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Ancient Palmyra Temple Blown Up by IS

Ancient Palmyra Temple Blown Up by ISAncient Palmyra Temple Blown Up by IS

Islamic State militants have blown up part of the Temple of Bel in the ancient Syrian city of Palmyra, sources have told Al Jazeera.

The militant group on Sunday detonated more than 30 tons of explosives at the temple, the largest and one of the most significant structures in the UNESCO-listed city, Al Jazeera reported.

The British-based Syrian Observatory for Human Rights and activists on the ground also said that the temple has been damaged in the blast.

The Temple of Bel stands just outside the main area of the city, whose column-lined principle street leads to its gate.

Its richly decorated central shrine area was regarded as well preserved.

The destruction comes a week after the group blew up Palmyra’s 2,000-year-old temple of Baal Shamin, causing much damage.

Satellite images captured several days ago have confirmed the destruction of the Roman-era Baal Shamin Temple.

“The terrorist group has destroyed parts of Bel temple in an attempt to eliminate the ancient identity of this historic city,” civil rights activist Ahmed Alwan told ARA News.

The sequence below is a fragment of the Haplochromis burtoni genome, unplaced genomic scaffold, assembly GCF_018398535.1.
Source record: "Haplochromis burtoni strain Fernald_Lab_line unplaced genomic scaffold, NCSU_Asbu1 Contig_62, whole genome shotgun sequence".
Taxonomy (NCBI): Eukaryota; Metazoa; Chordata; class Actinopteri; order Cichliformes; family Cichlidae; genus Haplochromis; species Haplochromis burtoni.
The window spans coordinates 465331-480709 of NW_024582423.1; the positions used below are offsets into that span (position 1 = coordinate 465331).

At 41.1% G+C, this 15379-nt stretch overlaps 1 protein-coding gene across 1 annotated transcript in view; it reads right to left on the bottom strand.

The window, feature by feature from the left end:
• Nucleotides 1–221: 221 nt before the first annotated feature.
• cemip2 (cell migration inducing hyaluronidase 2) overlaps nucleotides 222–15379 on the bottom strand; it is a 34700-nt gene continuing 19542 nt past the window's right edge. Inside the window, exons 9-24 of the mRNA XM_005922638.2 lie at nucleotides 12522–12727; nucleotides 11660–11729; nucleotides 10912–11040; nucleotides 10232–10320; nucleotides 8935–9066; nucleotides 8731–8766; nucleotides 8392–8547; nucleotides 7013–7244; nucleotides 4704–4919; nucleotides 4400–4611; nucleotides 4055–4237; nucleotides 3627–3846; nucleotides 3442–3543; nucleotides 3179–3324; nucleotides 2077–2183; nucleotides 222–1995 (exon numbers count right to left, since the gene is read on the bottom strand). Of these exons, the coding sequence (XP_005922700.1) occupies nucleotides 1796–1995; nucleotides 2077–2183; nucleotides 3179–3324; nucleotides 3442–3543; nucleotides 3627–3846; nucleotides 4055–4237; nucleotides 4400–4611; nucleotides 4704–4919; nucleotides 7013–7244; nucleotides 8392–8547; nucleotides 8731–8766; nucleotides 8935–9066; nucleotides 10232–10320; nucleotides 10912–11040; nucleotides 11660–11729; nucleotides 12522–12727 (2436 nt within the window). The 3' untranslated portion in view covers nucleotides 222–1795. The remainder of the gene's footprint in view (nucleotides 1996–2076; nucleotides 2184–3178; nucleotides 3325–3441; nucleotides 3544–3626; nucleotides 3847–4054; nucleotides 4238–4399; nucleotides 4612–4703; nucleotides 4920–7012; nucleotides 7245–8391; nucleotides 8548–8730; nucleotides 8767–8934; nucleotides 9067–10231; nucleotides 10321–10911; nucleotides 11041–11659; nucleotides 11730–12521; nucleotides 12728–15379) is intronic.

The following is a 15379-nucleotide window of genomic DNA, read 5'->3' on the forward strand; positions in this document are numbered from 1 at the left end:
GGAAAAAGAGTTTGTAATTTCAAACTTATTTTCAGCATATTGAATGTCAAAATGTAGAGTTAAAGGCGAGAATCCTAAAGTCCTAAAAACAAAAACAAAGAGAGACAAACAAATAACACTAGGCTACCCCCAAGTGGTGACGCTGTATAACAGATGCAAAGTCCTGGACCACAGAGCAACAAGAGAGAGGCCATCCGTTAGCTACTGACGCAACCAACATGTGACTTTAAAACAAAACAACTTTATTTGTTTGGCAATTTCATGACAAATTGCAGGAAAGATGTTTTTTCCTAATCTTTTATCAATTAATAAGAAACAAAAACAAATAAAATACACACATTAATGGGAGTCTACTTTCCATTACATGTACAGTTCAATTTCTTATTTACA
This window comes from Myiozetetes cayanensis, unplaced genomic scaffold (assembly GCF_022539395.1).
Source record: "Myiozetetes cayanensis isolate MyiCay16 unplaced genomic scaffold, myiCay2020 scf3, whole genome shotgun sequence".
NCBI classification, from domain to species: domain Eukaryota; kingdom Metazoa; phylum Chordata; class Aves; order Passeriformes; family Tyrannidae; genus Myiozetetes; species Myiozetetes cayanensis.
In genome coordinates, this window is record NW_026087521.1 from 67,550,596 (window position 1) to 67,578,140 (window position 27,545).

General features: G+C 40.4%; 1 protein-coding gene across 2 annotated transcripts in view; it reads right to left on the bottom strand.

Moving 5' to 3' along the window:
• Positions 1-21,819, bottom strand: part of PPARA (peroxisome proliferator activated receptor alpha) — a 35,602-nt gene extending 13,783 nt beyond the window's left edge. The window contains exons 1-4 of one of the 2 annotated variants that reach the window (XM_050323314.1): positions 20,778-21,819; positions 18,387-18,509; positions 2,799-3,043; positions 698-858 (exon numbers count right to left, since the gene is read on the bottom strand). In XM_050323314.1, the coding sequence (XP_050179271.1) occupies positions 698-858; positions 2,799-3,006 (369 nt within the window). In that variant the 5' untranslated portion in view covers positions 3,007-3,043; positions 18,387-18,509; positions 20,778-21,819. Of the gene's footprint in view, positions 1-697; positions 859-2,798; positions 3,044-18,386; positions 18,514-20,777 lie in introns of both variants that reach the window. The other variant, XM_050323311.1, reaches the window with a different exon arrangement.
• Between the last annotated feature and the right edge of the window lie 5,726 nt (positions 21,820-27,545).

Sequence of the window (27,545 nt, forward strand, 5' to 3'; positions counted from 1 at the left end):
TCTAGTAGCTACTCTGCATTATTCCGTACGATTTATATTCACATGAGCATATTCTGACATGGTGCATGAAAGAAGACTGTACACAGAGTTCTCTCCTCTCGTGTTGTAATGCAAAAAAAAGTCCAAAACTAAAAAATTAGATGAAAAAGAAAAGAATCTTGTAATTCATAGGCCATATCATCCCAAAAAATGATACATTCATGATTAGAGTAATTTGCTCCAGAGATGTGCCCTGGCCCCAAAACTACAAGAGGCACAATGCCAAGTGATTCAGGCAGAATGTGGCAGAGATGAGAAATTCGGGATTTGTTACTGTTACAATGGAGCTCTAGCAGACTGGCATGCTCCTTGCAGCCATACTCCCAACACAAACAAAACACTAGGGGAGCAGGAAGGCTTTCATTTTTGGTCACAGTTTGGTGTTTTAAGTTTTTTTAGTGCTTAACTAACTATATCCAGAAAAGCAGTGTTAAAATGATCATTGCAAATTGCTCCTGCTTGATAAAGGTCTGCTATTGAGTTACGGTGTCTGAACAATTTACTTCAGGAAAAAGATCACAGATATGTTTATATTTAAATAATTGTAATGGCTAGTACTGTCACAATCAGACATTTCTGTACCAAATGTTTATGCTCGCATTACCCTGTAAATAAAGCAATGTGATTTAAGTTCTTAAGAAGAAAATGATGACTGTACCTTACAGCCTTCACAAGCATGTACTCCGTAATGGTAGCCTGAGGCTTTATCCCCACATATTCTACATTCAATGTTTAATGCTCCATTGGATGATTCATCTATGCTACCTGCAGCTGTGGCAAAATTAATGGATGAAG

It was another important site in Palmyra, known as the “Pearl of the Desert”, a previously well-preserved archeological oasis 210 km northeast of Damascus.

Earlier this month, ISIL beheaded Khaled Asaad, a respected 82-year-old archeologist who worked for 50 years as head of antiquities in Palmyra.

Last Friday, UNESCO chief Irina Bokova warned that IS fighters in both Iraq and Syria were responsible for “the most brutal, systematic” destruction of ancient heritage since World War II.

IS seized Palmyra from government forces in a sudden offensive in May and is tightly controlling communications in the city, according to activists.

The group, which has proclaimed a caliphate in the territory it holds across Syria and Iraq, has regularly demolished monuments it considers sacrilegious and carried out mass killings.